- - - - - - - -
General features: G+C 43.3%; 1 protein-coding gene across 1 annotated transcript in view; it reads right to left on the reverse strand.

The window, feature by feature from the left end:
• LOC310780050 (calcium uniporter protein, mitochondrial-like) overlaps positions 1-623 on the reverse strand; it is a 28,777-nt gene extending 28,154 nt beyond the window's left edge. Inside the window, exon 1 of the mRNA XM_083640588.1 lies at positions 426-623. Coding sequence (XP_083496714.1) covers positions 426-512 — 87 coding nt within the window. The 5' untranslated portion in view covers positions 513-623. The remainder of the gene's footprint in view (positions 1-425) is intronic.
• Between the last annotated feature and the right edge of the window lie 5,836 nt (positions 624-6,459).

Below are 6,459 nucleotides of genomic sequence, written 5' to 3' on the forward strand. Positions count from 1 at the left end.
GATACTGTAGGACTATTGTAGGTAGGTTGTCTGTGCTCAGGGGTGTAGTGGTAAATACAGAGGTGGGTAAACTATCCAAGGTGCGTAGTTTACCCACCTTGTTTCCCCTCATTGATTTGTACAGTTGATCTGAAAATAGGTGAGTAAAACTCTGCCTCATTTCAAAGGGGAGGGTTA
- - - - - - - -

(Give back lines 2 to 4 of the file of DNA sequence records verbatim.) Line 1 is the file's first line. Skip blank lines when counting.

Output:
The window, feature by feature from the left end:
• LOC310780050 (calcium uniporter protein, mitochondrial-like) overlaps positions 1-623 on the reverse strand; it is a 28,777-nt gene extending 28,154 nt beyond the window's left edge. Inside the window, exon 1 of the mRNA XM_083640588.1 lies at positions 426-623. Coding sequence (XP_083496714.1) covers positions 426-512 — 87 coding nt within the window. The 5' untranslated portion in view covers positions 513-623. The remainder of the gene's footprint in view (positions 1-425) is intronic.
• Between the last annotated feature and the right edge of the window lie 5,836 nt (positions 624-6,459).